Print this Page

Forgot Password?

Like Spirits?

Like DISCUS on Facebook

Stay updated on the latest issues impacting the spirits industry. The DISCUS Facebook page contains news clips, action alerts and opportunities to get involved. Like us now!

read more

There's no beverage of moderation, only the practice of moderation.

Understanding Moderation

Part of responsible drinking is understanding that a standard drink of beer, distilled spirits and wine each contains the same amount of alcohol. It's not what you drink, it's how much that counts.

read more

There's no beverage of moderation, only the practice of moderation.

Committed to Responsibility

For more than 75 years, the spirits industry has adhered to a rigorous set of standards for beverage alcohol advertising and marketing. Click here to learn more about the Code.

read more

Arkansas Eliminates Sunday Blue Law Banning Alcohol Sales

March 3, 2009 07:00 PM

Joins Supermajority of States Modernizing Alcohol Laws to Increase Revenue, Consumer Convenience

LITTLE ROCK, AR – Arkansas became the 36th state to repeal its Blue Law banning Sunday liquor sales at package stores, according to the Distilled Spirits Council, which called the state’s decision a sign of things to come across the South as legislators continue looking for ways to raise revenue without raising taxes in this sour economy.  The Council called Arkansas’s repeal further evidence of a national trend of states modernizing alcohol laws, noting that Arkansas is the 14th state since 2002 to erase its Sunday sales ban. 

Senate Bill 121, sponsored by Senator Robert Thompson and signed yesterday by Governor Mike Beebe, gives communities the option to vote on allowing package stores to open on Sundays.  The new law also allows restaurants and other on premise establishments to serve alcohol on Sundays between the hours of 10:00 a.m. and 12:00 midnight – an extension of up to four more hours.  The bill took effect upon signage.

“The ban on Sunday alcohol sales outlived its relevance long ago,” said Distilled Spirits Council Vice President Dale Szyndrowski, whose organization has aggressively supported modernizing Blue Laws in states across the country.  “Everything we know about modern consumer demand tells us that Blue Laws no longer make sense in today’s economy.  This law will give consumers added convenience, store owners more choices and the State Treasury extra revenue during a time when it’s all much-needed.”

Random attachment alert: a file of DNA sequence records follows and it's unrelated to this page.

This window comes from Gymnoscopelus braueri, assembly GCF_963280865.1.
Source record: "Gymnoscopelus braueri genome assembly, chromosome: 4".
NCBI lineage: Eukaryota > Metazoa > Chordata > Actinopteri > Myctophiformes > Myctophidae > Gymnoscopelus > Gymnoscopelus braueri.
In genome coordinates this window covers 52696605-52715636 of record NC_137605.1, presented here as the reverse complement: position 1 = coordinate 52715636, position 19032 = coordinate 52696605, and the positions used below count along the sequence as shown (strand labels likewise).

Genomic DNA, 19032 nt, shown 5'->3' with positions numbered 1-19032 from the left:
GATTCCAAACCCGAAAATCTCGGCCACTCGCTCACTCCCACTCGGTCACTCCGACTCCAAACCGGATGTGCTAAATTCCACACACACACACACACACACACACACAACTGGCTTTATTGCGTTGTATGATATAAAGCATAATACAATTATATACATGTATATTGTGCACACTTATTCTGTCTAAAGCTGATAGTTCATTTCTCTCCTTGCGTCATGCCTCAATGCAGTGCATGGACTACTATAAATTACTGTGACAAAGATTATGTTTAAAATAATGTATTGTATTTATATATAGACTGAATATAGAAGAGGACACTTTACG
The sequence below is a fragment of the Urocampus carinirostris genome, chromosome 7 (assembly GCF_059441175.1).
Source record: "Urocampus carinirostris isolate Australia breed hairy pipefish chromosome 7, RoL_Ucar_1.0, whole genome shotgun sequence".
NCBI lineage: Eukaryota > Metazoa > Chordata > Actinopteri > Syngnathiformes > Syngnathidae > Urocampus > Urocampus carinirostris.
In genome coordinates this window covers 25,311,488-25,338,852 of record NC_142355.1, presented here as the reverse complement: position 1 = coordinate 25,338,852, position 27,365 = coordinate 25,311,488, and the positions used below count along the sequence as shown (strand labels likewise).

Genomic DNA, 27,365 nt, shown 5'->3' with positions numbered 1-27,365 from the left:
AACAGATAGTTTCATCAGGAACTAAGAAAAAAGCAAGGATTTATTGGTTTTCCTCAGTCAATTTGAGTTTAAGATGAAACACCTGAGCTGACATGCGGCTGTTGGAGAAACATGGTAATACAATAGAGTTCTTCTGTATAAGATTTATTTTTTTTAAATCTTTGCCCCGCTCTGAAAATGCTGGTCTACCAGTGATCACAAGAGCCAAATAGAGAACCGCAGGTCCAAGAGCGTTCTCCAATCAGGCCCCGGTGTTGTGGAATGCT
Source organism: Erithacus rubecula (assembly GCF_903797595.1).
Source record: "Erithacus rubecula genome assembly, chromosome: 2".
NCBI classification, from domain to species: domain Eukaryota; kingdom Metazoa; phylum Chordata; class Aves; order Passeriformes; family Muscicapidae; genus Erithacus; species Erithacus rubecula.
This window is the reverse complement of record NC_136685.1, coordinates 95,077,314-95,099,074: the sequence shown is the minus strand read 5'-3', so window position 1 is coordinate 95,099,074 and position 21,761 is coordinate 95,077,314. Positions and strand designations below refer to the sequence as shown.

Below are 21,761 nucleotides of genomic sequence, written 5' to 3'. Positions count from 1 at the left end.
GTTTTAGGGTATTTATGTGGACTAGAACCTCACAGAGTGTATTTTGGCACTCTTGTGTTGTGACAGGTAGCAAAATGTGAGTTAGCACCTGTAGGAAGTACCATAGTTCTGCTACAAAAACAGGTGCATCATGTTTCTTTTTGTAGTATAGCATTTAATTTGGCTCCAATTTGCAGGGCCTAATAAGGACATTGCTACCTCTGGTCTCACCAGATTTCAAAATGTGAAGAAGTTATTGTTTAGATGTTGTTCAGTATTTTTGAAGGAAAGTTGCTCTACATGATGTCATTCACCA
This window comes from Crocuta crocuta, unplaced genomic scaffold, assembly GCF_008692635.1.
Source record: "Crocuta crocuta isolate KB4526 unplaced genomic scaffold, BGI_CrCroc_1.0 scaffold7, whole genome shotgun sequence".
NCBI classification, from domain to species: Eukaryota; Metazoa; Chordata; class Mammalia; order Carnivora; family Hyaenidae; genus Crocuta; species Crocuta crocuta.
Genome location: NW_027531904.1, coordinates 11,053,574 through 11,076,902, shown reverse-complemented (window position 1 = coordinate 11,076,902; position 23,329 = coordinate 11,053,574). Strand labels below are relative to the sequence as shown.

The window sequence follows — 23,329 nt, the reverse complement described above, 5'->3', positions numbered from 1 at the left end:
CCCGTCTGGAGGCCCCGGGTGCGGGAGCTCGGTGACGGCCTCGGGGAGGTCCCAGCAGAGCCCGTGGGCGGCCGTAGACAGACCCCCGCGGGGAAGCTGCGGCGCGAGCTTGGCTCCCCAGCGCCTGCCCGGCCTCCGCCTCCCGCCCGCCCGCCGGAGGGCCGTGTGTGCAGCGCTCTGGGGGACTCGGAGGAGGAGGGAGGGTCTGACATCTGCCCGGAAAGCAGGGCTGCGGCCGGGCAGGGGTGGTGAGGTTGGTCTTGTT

Szyndrowski noted that Arkansas becomes the 36th state to allow Sunday liquor sales at package stores.  Only 14 states continue to cling to Prohibition-era Sunday sales bans, he said.  They are: Alabama, Connecticut, Georgia, Indiana, Minnesota, Mississippi, Montana, North Carolina, Oklahoma, South Carolina, Tennessee, Texas, Utah, and West Virginia.  For more on current Blue Law states, visit

Sunday Sales Will Support Tourism and Hospitality Industry
Many out of state tourists are shocked to learn alcohol is unavailable on Sundays in Arkansas.  Szyndrowski pointed out that Arkansas’s repeal is significant because it sits on the border of several states that continue to ban Sunday sales, namely Texas, Tennessee, Mississippi and Oklahoma.  He noted that Texas legislators, pressured by consumers and package store owners, have already filed three bills to repeal the state’s Sunday sales restriction in 2009. 

“Arkansas will now see more revenue from Sunday sales among Arkansas residents, but also from Sunday shoppers and tourists in border states who might want a cocktail or bottle of wine with supper,” Szyndrowski added.

Other states with pending legislation to repeal Sunday Blue Laws include Alabama, Connecticut, Georgia, Indiana, Minnesota and Texas.

CONTACT: Public Affairs Telephone: 202-682-8840 SCROLLER Y Publication Name: Publication Author:


© 2018 Distilled Spirits Council of the United States | Equal Opportunity Employer
The Distilled Spirits Council of the United States, Inc., prohibits discrimination in its programs on the basis of race, religion, national origin, age, gender, disability, or other protected status.